Baffling, huh? Imagine if, instead, the team lead emailed you back and told you that she had concerns because you hadn't been involved with FooBar, and so for this initiative Senior Joe was going to take it, but to work closely with Joe so that you can jump on the next one.
Or imagine the team lead replied and said go for it. And offered guidelines so you could know what kind of progress you were making. And let's say you took that and failed miserably. But, because of the team involvement, others were able to pick up the ball with you and help get it done.
That's what you want from a team lead. This, in many ways, is the essence of leadership. Providing opportunities for people to fall, but always within the context of the safety net of the team. Motivating not by fear, or by money, but by passion that the team is always greater than any one developer can be. It is turning your day to day interactions into chances for growth and learning, and ultimately building a Learning Organization.
It also means setting aside one's ego, one's pride to be able to go out and help others. Effective team leads aren't generally the rockstar developers who put in 70 hour weeks because they are Hard Core. They are solid technical leaders - and solid people leaders.
For example, Scott Bellware had an article on the Chief Engineer role in which he described the responsibilities and qualities of the Chief Engineer at Toyota. These included:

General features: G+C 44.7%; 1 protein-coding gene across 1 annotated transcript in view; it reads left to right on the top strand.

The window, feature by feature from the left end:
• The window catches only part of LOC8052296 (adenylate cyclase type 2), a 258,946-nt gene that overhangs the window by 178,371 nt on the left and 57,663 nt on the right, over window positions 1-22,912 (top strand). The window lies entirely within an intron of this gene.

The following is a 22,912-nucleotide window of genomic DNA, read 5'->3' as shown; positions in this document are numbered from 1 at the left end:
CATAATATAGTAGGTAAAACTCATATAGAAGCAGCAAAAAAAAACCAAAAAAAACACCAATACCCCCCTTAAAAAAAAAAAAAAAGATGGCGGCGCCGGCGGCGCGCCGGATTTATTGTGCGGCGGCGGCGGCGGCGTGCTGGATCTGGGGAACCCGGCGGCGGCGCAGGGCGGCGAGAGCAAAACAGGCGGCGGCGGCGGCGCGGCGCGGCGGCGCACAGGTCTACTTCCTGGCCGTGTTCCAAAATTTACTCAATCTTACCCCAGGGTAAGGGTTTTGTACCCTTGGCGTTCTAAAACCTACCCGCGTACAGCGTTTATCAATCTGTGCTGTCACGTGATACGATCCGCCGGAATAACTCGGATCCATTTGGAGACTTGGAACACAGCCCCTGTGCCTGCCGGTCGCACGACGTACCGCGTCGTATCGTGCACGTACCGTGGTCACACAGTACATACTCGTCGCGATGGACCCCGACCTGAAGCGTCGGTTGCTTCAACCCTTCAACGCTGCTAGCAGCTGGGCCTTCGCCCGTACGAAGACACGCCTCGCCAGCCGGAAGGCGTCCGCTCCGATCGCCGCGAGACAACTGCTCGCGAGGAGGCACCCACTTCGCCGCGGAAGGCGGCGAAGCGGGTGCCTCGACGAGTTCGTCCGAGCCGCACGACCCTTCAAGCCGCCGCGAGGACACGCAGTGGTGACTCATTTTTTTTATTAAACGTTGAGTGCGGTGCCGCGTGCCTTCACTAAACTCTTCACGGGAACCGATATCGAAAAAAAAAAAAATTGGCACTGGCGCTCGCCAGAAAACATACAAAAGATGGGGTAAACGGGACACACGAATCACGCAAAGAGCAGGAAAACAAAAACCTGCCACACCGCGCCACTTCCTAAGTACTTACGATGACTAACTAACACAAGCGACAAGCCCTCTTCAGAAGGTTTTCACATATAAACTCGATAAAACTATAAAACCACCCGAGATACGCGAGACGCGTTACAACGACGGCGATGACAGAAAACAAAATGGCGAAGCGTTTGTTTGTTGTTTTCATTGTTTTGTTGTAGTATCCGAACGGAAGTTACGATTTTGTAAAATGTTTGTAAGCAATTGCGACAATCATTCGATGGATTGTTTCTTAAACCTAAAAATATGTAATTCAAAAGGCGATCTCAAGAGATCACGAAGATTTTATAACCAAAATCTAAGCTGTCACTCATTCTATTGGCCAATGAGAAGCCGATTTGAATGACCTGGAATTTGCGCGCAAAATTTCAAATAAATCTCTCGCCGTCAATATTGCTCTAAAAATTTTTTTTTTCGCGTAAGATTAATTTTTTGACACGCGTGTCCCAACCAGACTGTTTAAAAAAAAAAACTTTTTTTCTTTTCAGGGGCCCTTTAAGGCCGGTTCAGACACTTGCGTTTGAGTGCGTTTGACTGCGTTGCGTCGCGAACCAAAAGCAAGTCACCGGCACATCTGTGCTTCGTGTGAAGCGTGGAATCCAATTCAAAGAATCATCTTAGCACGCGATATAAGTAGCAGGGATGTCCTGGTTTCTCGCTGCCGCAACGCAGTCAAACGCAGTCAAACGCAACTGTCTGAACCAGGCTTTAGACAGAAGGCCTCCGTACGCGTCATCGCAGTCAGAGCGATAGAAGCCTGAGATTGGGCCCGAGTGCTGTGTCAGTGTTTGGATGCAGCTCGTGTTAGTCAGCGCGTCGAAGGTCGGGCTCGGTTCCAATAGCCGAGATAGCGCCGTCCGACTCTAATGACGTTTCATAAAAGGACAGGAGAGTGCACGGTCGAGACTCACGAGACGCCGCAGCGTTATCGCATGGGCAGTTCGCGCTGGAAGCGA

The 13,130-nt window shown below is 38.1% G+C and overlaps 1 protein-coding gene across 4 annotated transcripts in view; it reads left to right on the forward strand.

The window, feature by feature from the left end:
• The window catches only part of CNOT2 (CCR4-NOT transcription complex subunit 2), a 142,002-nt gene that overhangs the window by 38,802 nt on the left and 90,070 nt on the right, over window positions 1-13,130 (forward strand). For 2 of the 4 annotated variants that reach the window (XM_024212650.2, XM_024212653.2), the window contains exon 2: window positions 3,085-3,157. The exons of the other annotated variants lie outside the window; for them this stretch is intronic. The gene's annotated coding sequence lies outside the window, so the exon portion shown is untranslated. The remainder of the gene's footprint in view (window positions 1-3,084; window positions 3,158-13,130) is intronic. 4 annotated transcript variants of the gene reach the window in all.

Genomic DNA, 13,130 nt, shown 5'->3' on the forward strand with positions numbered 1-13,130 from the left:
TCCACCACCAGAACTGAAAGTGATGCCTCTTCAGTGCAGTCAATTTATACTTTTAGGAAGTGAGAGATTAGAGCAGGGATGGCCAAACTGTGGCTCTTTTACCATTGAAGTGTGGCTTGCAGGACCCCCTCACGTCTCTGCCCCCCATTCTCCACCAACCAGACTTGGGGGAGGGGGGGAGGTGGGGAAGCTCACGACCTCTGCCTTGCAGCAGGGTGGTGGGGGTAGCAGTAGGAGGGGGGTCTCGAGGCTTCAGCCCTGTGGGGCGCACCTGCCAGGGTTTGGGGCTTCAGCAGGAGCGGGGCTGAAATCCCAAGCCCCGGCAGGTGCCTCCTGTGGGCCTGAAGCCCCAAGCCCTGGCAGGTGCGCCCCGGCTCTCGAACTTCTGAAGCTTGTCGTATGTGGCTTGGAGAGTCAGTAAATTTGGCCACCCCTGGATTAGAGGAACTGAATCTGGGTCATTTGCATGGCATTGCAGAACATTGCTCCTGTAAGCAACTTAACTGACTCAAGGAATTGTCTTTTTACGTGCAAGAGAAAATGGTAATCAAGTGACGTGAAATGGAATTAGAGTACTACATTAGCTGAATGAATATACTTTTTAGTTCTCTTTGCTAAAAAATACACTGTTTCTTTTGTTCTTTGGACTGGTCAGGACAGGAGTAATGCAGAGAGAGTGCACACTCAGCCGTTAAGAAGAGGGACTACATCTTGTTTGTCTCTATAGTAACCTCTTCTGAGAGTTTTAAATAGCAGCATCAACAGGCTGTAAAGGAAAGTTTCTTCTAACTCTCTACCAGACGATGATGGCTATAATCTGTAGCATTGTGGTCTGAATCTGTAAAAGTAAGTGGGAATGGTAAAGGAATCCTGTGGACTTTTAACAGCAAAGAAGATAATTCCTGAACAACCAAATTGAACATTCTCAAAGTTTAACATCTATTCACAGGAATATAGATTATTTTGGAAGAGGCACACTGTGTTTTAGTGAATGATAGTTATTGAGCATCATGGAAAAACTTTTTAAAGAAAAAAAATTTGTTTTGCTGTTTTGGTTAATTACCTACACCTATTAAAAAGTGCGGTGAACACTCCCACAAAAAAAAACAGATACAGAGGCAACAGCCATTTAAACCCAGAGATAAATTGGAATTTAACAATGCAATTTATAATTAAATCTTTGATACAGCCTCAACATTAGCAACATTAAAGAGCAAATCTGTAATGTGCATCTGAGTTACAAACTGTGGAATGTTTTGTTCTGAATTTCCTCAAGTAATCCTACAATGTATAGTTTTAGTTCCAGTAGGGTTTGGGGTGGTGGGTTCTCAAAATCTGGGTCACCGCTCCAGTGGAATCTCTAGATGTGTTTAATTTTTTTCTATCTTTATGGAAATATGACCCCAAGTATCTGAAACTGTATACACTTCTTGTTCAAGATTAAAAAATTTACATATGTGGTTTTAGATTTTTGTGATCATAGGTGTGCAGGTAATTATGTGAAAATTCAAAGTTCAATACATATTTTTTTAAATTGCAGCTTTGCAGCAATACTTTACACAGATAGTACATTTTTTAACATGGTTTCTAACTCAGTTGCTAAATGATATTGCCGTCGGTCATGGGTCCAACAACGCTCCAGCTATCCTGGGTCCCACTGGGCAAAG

- Voice of the customer
- Exceptional engineering skills
- A hard-driving teacher, motivator, and disciplinarian, yet a patient listener
- An exceptional communicator
- Always ready to get his or her hands dirty
So if you are thinking about leading a team, or finding yourself thrust into that role, ask yourself - are you growing? Are you seeking opportunities for yourself? For the team? Are you listening - truly listening - to what your team is telling you? Or are you constantly impatient for them to finish so you can tell them the right answer? And, most importantly, what actions am I taking today to make my developers - my team - better one week, one month, one year from now?
In the answers to those questions lie the growth path for you as a leader. Keep growing, keep questioning and keep learning - so that your team does too.